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Minor uses and speciality crops at the European Parliament

24 Jun 2015

19 agri-food chain organizations, associated in the AFCRT[1], and Anthea McIntyre, UK MEP, organized an event at the European Parliament. They “call for a coherent policy on plant protection solutions, including minor uses and speciality crops”

Read the presentation  including:
Agriculture production perspective, by Luc Peeters, Copa-Cogeca: need for a quick and concrete harmonization of the EU plant protection regulation.
– The need for processing factors
(MRL for processed food), by Nathalie Lecoq, Fediol
A trade perspective, by Katharina Keimelmayr, Coceral, and Egle Eimontaite, Freshfel. They underlined how the big confusion in the EU regulation, including for MRL, leads to a lack of confidence of supermarkets and blocking trade barriers.
A PPP producer’s perspective, par Jean-Charles Bocquet, Ecpa. He showed how red tape and lenghty approval system are jeopardizing innovation. He called for “decisions based on risk assessment and an understanding of the impact”

The meeting had then an exchange of view with Wolfgang Reinert, DG Sante (European Commission) and a general discussion.

A call for a coherent European policy

During the meeting, AFCRT gave copies of a call which was published few months ago. Read here on ForumPhyto (in French).
Read the call in English

In this call, AFCRT  gave some recommendations to the European Commission, including to:
Ensure that the spirit of Regulation EC/1107/2009 is maintained through the placing on the market  of  sufficient  (mechanical,  biological  and  chemical)  tools  to  protect  crops.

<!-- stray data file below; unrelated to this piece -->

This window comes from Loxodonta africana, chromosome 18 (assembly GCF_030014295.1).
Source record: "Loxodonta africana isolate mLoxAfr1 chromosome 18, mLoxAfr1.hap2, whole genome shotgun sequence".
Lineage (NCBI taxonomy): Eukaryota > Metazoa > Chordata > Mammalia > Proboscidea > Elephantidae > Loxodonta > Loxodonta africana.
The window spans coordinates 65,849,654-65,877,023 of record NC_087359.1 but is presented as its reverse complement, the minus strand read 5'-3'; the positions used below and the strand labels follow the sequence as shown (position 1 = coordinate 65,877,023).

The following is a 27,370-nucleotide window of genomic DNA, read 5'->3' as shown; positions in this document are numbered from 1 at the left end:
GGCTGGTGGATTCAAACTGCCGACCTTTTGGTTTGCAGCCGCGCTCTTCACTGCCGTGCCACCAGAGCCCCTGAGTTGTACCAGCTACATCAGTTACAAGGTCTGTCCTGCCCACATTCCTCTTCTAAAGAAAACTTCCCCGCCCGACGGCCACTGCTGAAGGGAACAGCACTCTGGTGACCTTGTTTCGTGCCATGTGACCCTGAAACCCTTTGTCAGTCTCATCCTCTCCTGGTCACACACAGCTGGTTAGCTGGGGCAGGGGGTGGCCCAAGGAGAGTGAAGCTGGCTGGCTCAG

– Ensure with Member States that one of the main objectives of Regulation EC/1107/2009 to harmonize  usage  authorisation  is  properly  implemented  without  excessive  additional  national restrictions by individual Member States.
Provide guidelines to foster harmonisation and mutual recognition by highlighting success stories in finding sustainable solutions.
Provide  appropriate  criteria  and  guidelines  to  enable  “low‐risk  products”  to  be  made available for use in a harmonised and timely way without further delay.
Provide  guidelines  to  make  sure  that  the  “comparative  assessment”  of  products  will  be done  in  a  harmonized  and   practical  way,  without  distorting  competition  and  trade.
Urge Member States to pay particular attention to minor uses and take all the necessary steps to prevent ‘orphan crops’, where no suitable plant protection solutions are available.

Read the Press Realease of the EP Event. Nigel Thorgrimsson, AFRCT vice-chair summarized: “‘Solutions are urgently needed to ensure the competitiveness of the entire agri-food chain and the supply of high quality products for European consumers. A regulatory framework that allows for  innovation  is  key  in  ensuring  the  availability  of  suitable  plant  protection  solutions”

Our conclusion

1107/2009 EU regulation, in force since 2011, is a promise for a complete harmonization at EU level and for solutions for minor uses and speciality crops. In fact, red tape and lenghty procedures, Member States willings to deliver themselves authorisations, and anti-pesticides environmentalist pressures, are jeopardizing the process. This situation leads to regulatory dead-ends, especially for speciality crops, including fruit and vegetables, to heavy competition distorsions beween Member States, to conterproductive agronomic and environmental effects : for example about pest resistance management. It leads also to worsen the consumer health : expensive and less diversified fruit and vegs.

The Agri-Food Chain is now urging European and Member State authorities to ensure harmonisation, simplification, science based decisions for high quality agriculture products. This event is a step forward to a stronger and better dialog with the Commission and the European Parliament on this matter.


[1] Agri-Food Chain Round table